A recent study led by investigators at the National Cancer Institute's Division of Cancer Epidemiology and Genetics used monochrome multiplex qPCR to compare telomere length relative to standard DNA in white blood cell DNA in 229 lung cancer cases and 229 matched controls within the prospective Alpha-Tocopherol, Beta-Carotene Cancer Prevention Study of male smokers. The team found that longer telomeres might be associated with an increased risk of lung cancer among male smokers.
Another flavor of multiplex qPCR that has proven its value as a diagnostic tool is allele-specific methylated multiplex real-time quantitative PCR, or ASMM RTQ-PCR. One team recently demonstrated the effectiveness of ASMM RTQ-PCR in diagnosing Beckwith-Wiedemann syndrome — which is characterized by fetal overgrowth and high tumor growth risk — and Russell-Silver syndrome, characterized by intrauterine and post-natal growth restriction. Prior to the application of ASMM RTQ-PCR, clinical labs used Southern blotting to diagnose both Russell-Silver and Beckwith-Wiedemann syndromes. But the qPCR method was shown to be not only more sensitive than Southern blotting, but also a rapid, reliable, and cost-effective diagnostic method.
"Before the development of ASMM RTQ-PCR assay, we were using Southern blotting for the molecular diagnosis of RSS and BWS, however it was laborious and time consuming — sometimes taking 15 days to have the results — as well as requiring large amounts of DNA and the use of radioactivity," says Irène Netchine, a researcher and physician at the Hôpital Armand-Trousseau in Paris. "By contrast, ASMM RTQ-PCR is as powerful as Southern blotting for the study of imprinting disorders and more sensitive than Southern blotting and MS-MPLA, especially for the detection of loss of imprinting at a low degree of mosaic ... and it requires small amount of DNA. All these advantages make ASMM RTQ-PCR incontestably a better alternative than Southern blotting."
To develop a multiplex assay for studying such rare diseases, researchers face the daunting task of designing the appropriate primers and probes specific to each locus, as vendors offerings are relatively limited for this purpose. Since Netchine and her team first figured out the chemistry to design their own primers and probes, they have never looked back. "For the specific field of imprinting disorders, so far, there are many multiplex solutions available from commercial vendors," she says. "Regardless, ASMM RTQ-PCR is a suitable technique for the validation of results from whole genome methylation studies and, in our lab, we now only use ASMM RTQ-PCR to search for imprinting defects both in diagnosis and research."
The grid format of a multi-well plate can also be used to measure mRNA levels across an entire tissue sample. A group of qPCR developers from the University of Maryland are working on a 2D reverse-transcriptase-qPCR method that macro-dissects the tissue sample and preserves the actual location of the RNA, doing away with the standard homogenized approach of grinding up an entire tissue sample that only provides an average of the whole tissue. A purification protocol is then performed in the multi-well plate to prepare the samples for RT-qPCR analysis.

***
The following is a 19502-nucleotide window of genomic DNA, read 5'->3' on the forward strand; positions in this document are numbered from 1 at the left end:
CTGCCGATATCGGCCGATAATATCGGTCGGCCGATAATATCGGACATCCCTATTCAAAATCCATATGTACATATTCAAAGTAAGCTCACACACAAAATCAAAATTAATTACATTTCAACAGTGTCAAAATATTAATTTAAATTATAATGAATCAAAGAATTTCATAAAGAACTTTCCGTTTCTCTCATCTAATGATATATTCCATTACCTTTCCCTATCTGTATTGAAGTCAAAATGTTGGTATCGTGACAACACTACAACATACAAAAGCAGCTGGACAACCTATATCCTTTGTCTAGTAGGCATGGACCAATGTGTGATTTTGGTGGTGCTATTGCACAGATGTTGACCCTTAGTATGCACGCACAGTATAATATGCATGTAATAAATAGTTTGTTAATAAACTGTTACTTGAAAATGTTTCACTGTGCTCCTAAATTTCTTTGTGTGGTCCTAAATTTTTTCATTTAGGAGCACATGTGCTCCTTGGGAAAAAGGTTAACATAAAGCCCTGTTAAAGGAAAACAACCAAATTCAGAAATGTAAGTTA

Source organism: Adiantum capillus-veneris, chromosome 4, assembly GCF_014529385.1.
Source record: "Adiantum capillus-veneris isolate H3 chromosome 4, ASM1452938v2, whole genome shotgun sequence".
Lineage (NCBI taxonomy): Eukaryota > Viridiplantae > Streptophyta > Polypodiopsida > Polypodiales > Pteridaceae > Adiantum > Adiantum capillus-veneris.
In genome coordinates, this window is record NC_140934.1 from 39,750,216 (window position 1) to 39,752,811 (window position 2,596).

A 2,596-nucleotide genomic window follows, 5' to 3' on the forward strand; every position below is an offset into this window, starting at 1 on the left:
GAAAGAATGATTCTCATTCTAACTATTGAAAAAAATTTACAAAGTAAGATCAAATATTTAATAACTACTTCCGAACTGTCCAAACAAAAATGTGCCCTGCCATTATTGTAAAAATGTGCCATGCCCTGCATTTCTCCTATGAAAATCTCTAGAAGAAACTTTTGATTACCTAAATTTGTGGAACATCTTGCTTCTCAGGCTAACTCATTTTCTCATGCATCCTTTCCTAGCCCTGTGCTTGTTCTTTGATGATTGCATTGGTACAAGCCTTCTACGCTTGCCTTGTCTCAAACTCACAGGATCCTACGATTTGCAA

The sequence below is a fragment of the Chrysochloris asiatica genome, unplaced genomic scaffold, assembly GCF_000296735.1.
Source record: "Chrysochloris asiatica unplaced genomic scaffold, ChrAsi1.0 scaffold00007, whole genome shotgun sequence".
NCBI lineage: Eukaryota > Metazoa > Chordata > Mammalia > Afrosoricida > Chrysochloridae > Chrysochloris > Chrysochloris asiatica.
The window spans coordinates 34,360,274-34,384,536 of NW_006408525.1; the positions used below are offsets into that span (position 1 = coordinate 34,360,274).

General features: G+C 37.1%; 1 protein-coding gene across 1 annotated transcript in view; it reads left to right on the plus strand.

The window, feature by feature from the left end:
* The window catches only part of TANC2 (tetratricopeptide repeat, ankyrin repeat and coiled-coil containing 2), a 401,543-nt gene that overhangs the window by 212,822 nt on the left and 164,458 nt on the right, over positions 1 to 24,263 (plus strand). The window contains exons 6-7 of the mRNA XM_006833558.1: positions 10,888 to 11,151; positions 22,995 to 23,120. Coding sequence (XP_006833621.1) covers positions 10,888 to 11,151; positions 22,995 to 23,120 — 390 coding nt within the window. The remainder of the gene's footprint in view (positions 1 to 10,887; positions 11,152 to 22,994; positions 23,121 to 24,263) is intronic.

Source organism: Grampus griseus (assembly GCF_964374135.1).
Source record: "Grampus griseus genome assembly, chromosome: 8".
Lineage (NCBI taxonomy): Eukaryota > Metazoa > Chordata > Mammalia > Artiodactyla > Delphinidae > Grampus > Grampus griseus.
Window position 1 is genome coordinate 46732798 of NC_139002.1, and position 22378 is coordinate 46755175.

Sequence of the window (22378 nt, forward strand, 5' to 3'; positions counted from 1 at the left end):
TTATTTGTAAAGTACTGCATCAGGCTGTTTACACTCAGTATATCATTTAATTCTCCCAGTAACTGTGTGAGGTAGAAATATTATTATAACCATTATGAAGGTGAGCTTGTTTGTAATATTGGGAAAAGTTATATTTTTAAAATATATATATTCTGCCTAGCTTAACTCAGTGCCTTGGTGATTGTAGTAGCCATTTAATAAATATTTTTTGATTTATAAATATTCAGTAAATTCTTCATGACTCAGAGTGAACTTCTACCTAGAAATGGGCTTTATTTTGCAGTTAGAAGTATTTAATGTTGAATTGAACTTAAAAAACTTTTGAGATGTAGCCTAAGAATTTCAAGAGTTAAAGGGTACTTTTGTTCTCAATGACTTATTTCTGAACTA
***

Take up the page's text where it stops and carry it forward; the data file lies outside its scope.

"Our aim was to be able to map mRNA across tissue sections and, in particular, low-abundance mRNA that needs to be amplified to be detected, so that you can eventually correlate the mRNA position with the locations of tumors or particular types of tissues. So to maintain the two dimensional spatial information from the tissue section, to not grind up the whole tissue section and just average it, but to actually know what was going on as a function of division in a tissue," Elisabeth Smela, a professor at the University of Maryland. "It's similar to in situ PCR, except that attempting to do the amplification within the tissue, which often causes that process to fail, we take the mRNA out of the tissue we amplify in an aqueous environment."
In May, Smela and her colleagues published data in Analytical and Bioanalytical Chemistry on the effectiveness of their method for analyzing several tissue types. They are now trying to create even higher resolution maps. One goal of their project is to be able to implement their method so that the PCR process can be multiplexed.
"We were doing it in a multi-well plate so the pixels, so to speak, were too large. What we have shown is that we can do all of the reactions in a single well, and now we need to scale it down. The technique as it exists now is being applied to study more tissues," Smela says. "Because if we wanted to map what is happening in terms of gene expression across a tissue section, we would like to get down to the sub-millimeter and even to below 100 microns. The miniaturization is challenging, and we need to figure out how to do that so that we can make high resolution maps."
Words of caution
As new multiplexing qPCR platforms appear, some qPCR veterans warn that the technology needs to be approached with pragmatism. "The idea of multiplex qPCR is very enticing; however, in practice, it can be a challenge to pull off correctly. You have to be able to show that the assays running in the multiplexed reaction are behaving the same or very closely to how they perform when run in isolation," says Gregory Shipley, director of the Quantitative Genomics Core Laboratory at the University of Texas. "There are software packages out there that can help in designing multiplexed reactions, such as AlleleID from Premier Biosoft, but even then you have to do the lab work to show that everything is working."
Unless there is an assay combination that will be used many times over a long period of time, Shipley recommends that his customers stick with a single reaction per well. "If it would be worth investing the time to develop the multiplexed assay because there are cost savings and higher throughput as rewards, the newer filter-based qPCR instruments can multiplex four to six different fluorophores at one time and have software to negate spillover from one assay signal into another so the instruments are not the limiting step," Shipley says. However, he adds that "the bottom line [is that] it's good idea if you will use the multiplex a lot over time, but it can be challenging to put into practice."